off the odor of formaldehyde, since phenol formaldehyde, plus filler
material, is the material with which vintage Bakelite was made.
We don't use this test, simply because we aren't acquainted
the smell of formaldehyde and we don't trust our noses to be an
accurate gauge. If you use this test, try to avoid getiting
on metal findings and if it cannot be avoided, be sure your jewelry is
thoroughly dried to avoid rust. Never
immerse pieces with rhinestones in water because the moisture can seep
behind the rhinestones and weaken glue or cause water damage to the
The Rubbing Test
Uses the same principle as the hot water test, only involves
rubbing the piece vigorously with a thumb or finger, creating enough
heat and friction to discern the formaldehyde odor. If you're
confident using your sense of smell as a guide, this is a handy test to
use if you're in an antique store, flea market or other venue where
other testing methods may be impractical.
The 409 Test
This test involves moistening a cotton swab in regular old
Formula 409, then rubbing the swab on the piece in question
pressure. A yellowish stain on the cotton swab indicates a
positive test. We initially used 409 for all our testing but
one point had heard that the 'old'' chemical make up of
409 has changed and that the new Formula 409 isn't a reliable testing
medium. We don't know whether such rumors are valid but once
ran out of 409, we switched to Simichrome.
is a chrome and metal polish that can
supposedly be purchased at hardware stores. After
around our local hardware stores in search of this stuff for a couple
of weeks, we gave up and just ordered ours online from an Ebay seller.
It cost us around $7.00 about four years ago.
The tube we bought is 1.76
ounces and as you can see, we've only used a very small amount of it.
Simichrome test is similar to the 409 test: Squeeze a very,
small amount of Simichrome onto a cotton swab, then rub it on the piece
you're testing using moderate pressure. The Simichrome, which
comes out of the tube a very light, pinkish color, will turn yellowish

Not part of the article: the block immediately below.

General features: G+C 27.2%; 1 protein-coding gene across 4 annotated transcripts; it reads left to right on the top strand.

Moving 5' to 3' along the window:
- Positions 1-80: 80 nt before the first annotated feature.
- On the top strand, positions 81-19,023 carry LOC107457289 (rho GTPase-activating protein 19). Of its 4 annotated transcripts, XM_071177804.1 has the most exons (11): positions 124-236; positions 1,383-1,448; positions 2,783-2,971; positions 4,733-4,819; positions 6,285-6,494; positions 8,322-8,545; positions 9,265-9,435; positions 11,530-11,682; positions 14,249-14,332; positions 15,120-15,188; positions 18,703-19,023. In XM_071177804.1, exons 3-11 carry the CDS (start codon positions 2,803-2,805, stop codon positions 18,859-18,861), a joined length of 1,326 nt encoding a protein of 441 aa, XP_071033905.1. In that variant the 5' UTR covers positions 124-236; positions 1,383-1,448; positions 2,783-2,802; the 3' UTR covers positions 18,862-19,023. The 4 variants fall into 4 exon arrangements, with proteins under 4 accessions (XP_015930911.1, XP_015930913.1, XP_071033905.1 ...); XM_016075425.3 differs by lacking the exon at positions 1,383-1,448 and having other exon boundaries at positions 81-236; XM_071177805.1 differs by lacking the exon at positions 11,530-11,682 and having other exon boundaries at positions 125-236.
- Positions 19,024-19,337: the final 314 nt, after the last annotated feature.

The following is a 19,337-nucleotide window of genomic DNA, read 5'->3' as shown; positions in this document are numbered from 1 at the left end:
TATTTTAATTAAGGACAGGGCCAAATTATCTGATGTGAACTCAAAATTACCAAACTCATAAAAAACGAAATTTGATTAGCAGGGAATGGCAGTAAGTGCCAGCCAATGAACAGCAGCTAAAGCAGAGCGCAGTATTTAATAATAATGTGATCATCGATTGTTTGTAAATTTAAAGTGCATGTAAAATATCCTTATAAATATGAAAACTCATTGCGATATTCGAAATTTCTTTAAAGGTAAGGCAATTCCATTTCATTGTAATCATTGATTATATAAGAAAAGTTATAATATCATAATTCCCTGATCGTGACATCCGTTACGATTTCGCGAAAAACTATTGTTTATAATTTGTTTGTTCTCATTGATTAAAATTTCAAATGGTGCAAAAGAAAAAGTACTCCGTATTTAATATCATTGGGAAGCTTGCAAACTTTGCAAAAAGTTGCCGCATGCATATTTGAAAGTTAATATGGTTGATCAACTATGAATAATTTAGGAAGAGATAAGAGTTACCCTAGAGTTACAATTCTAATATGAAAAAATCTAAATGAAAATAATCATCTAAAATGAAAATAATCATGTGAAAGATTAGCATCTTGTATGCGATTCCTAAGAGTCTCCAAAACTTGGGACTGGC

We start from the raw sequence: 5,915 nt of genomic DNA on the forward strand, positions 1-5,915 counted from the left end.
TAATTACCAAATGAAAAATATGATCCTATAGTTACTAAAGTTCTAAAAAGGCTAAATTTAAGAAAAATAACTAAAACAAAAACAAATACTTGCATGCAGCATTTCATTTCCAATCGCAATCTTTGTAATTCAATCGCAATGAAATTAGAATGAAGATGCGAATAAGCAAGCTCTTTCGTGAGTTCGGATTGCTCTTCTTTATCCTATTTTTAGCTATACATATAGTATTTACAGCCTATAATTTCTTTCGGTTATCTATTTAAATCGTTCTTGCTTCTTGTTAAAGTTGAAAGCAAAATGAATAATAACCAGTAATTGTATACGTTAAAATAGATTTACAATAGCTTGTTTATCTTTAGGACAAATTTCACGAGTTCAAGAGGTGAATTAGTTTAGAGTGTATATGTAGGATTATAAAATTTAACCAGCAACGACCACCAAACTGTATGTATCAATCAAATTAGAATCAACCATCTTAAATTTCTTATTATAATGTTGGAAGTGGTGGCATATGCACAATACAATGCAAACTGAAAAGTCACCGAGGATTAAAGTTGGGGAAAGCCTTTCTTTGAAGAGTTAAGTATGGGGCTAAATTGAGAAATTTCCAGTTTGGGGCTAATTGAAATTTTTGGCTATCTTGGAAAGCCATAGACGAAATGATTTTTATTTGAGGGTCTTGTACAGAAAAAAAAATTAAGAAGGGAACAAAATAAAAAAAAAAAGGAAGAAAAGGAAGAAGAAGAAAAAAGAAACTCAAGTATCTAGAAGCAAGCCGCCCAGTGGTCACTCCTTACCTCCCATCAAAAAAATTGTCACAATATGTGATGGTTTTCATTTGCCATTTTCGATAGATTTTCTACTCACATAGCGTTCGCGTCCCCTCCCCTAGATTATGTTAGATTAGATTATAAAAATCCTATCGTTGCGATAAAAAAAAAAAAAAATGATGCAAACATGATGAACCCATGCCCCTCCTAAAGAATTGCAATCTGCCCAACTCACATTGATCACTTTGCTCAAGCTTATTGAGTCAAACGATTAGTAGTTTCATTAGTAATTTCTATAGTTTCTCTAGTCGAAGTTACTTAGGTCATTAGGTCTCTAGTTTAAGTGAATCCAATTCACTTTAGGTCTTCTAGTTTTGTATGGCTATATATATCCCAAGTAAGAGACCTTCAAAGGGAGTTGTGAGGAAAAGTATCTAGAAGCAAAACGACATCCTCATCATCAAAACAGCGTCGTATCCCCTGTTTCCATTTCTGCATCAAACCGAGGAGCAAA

on the swab if the piece you're testing is Bakelite.
favor this test for the same reasons we initially liked the
test: We've found it to be easy to perform, consistent
and reliable. We believe it provides the most
accurate results, relying not on a keen sense of smell, 'smell memory'
or wishful thinking but on evidence we can see almost immediately.
things to note about Simichrome testing: Simichrome will
strip the patina off your piece if used too vigorously. Use
sparingly and if at all possible, test on the reverse side of a piece.
We've yet to have a piece's appearance altered by use of Simichrome.
Just proceed gently.
Simichrome is smelly, even in small
amounts. Once you've completed your test, be sure to wash off
area that's been tested. We use a soft toothbrush and a
bit of dish soap in warm water. Works like a charm.
Tests That Are
. Other tests you may have heard
of include the hot pin test and the Scrubbing Bubbles test.
We absolutely do not
recommend these tests. The hot pin test involves heating a
then placing it on the piece. The idea is that if it's
the piece will remain intact and unmelted. That's
fine, but what if you have a piece of vintage celluloid or gutta percha
on your hands, or other piece of collectible or valuable material?
You now have a damaged piece that is worth less than
you started. And while a hot pin won't melt
Bakelite, it can
somewhat. Why risk the damage?
The Scrubbing Bubbles test uses
the same principles as the 409 and Simichrome tests, only using
Scrubbing Bubbles. While we've read this test can produce
results, it is also much easier to mar a piece's finish by using
Scrubbing Bubbles. And we've even seen listings
on Ebay claiming the piece passed 'the Ajax test.' No doubt a
degeneration of the Scrubbing Bubbles test but it can give a person
nightmares thinking of someone scrubbing away at a piece of Bakelite jewelry with Ajax or Comet cleanser.
There is No
Fail Safe Test That Can Be Applied To ALL Situations.
Sometimes black color pieces will not test positive.
an item that's been painted or clear coated will not test.
Or a piece that's been refinished or vigorously polished with
Simichrome may not test. But by and large, by exposing
to vintage Bakelite jewelry in its various forms, by feeling it in your
by testing and by viewing photos of classic designs,
you'll find yourself well on your way to becoming your own in-house